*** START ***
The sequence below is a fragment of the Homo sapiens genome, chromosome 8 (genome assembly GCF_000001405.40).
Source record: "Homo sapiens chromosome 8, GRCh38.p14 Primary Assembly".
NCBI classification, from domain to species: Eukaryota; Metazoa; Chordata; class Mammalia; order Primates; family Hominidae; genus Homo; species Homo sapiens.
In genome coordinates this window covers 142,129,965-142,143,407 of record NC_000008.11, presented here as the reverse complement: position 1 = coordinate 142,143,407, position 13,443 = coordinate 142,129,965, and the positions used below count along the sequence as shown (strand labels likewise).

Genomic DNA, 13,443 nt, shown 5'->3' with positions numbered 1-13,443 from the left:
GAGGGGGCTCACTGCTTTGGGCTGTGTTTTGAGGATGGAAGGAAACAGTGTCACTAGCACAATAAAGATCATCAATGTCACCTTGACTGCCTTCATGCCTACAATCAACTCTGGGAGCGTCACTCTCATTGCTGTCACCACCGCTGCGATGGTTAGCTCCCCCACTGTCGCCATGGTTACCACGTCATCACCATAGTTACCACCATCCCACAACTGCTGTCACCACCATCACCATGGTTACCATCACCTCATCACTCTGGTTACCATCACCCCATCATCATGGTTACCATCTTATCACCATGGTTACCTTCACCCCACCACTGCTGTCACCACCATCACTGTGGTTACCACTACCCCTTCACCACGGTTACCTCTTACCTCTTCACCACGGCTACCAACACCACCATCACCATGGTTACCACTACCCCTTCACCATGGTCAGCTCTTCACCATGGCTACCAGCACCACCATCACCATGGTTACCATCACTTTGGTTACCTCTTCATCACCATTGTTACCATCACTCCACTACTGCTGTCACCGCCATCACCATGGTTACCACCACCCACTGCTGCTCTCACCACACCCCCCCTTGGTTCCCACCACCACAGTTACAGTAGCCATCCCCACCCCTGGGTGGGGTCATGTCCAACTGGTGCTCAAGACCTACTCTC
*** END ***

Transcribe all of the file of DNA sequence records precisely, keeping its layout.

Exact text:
The sequence below is a fragment of the Homo sapiens genome, chromosome 8 (genome assembly GCF_000001405.40).
Source record: "Homo sapiens chromosome 8, GRCh38.p14 Primary Assembly".
NCBI classification, from domain to species: Eukaryota; Metazoa; Chordata; class Mammalia; order Primates; family Hominidae; genus Homo; species Homo sapiens.
In genome coordinates this window covers 142,129,965-142,143,407 of record NC_000008.11, presented here as the reverse complement: position 1 = coordinate 142,143,407, position 13,443 = coordinate 142,129,965, and the positions used below count along the sequence as shown (strand labels likewise).

Genomic DNA, 13,443 nt, shown 5'->3' with positions numbered 1-13,443 from the left:
GAGGGGGCTCACTGCTTTGGGCTGTGTTTTGAGGATGGAAGGAAACAGTGTCACTAGCACAATAAAGATCATCAATGTCACCTTGACTGCCTTCATGCCTACAATCAACTCTGGGAGCGTCACTCTCATTGCTGTCACCACCGCTGCGATGGTTAGCTCCCCCACTGTCGCCATGGTTACCACGTCATCACCATAGTTACCACCATCCCACAACTGCTGTCACCACCATCACCATGGTTACCATCACCTCATCACTCTGGTTACCATCACCCCATCATCATGGTTACCATCTTATCACCATGGTTACCTTCACCCCACCACTGCTGTCACCACCATCACTGTGGTTACCACTACCCCTTCACCACGGTTACCTCTTACCTCTTCACCACGGCTACCAACACCACCATCACCATGGTTACCACTACCCCTTCACCATGGTCAGCTCTTCACCATGGCTACCAGCACCACCATCACCATGGTTACCATCACTTTGGTTACCTCTTCATCACCATTGTTACCATCACTCCACTACTGCTGTCACCGCCATCACCATGGTTACCACCACCCACTGCTGCTCTCACCACACCCCCCCTTGGTTCCCACCACCACAGTTACAGTAGCCATCCCCACCCCTGGGTGGGGTCATGTCCAACTGGTGCTCAAGACCTACTCTC